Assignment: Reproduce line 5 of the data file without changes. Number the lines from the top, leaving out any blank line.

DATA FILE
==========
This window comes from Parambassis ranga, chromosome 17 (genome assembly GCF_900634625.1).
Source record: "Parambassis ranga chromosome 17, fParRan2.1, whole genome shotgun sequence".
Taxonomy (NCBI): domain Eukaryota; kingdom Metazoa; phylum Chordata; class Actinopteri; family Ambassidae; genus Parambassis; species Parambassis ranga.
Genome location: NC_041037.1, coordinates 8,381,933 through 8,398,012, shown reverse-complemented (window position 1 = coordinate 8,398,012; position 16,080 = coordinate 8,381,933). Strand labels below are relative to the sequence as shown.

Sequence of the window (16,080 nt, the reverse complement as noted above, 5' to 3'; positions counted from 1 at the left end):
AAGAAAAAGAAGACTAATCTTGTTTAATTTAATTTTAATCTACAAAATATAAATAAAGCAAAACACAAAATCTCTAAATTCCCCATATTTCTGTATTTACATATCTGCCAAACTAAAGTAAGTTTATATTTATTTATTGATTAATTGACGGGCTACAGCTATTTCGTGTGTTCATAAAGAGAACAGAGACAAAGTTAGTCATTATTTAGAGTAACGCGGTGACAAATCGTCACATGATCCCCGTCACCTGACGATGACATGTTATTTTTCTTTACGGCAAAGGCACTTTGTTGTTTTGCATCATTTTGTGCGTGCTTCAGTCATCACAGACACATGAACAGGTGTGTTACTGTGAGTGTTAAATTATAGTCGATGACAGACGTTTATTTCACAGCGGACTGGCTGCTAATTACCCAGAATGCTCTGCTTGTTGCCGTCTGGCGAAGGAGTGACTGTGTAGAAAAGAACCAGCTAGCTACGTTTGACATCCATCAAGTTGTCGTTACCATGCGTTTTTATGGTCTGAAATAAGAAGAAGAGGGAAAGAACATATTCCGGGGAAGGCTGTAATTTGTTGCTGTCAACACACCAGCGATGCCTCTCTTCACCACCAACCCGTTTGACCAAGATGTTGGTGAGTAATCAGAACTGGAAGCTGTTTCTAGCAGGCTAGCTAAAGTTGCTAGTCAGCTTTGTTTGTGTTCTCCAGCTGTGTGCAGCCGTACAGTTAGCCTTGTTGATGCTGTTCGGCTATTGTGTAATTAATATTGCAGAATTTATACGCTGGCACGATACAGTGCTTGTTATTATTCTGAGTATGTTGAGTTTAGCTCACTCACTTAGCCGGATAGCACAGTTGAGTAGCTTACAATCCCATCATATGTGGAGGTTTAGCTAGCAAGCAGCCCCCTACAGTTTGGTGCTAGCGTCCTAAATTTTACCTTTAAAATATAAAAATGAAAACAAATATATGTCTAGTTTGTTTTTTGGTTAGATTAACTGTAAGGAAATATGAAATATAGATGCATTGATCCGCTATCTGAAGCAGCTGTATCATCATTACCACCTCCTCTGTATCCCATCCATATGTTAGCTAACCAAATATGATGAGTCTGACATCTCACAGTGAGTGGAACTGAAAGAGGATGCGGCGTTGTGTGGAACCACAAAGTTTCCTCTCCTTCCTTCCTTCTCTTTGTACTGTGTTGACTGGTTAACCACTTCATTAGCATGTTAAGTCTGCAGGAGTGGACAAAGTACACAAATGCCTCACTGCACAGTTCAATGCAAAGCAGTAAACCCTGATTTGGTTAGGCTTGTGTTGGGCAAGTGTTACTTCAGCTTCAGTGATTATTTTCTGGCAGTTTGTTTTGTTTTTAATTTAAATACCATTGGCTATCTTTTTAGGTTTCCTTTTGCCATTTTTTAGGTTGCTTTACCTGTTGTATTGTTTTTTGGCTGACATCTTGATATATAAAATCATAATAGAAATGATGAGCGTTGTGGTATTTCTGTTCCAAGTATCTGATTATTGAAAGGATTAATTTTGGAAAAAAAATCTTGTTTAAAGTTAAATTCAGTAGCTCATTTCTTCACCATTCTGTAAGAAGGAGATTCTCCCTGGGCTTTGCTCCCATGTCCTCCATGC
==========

Sequence of the window (16,080 nt, the reverse complement as noted above, 5' to 3'; positions counted from 1 at the left end):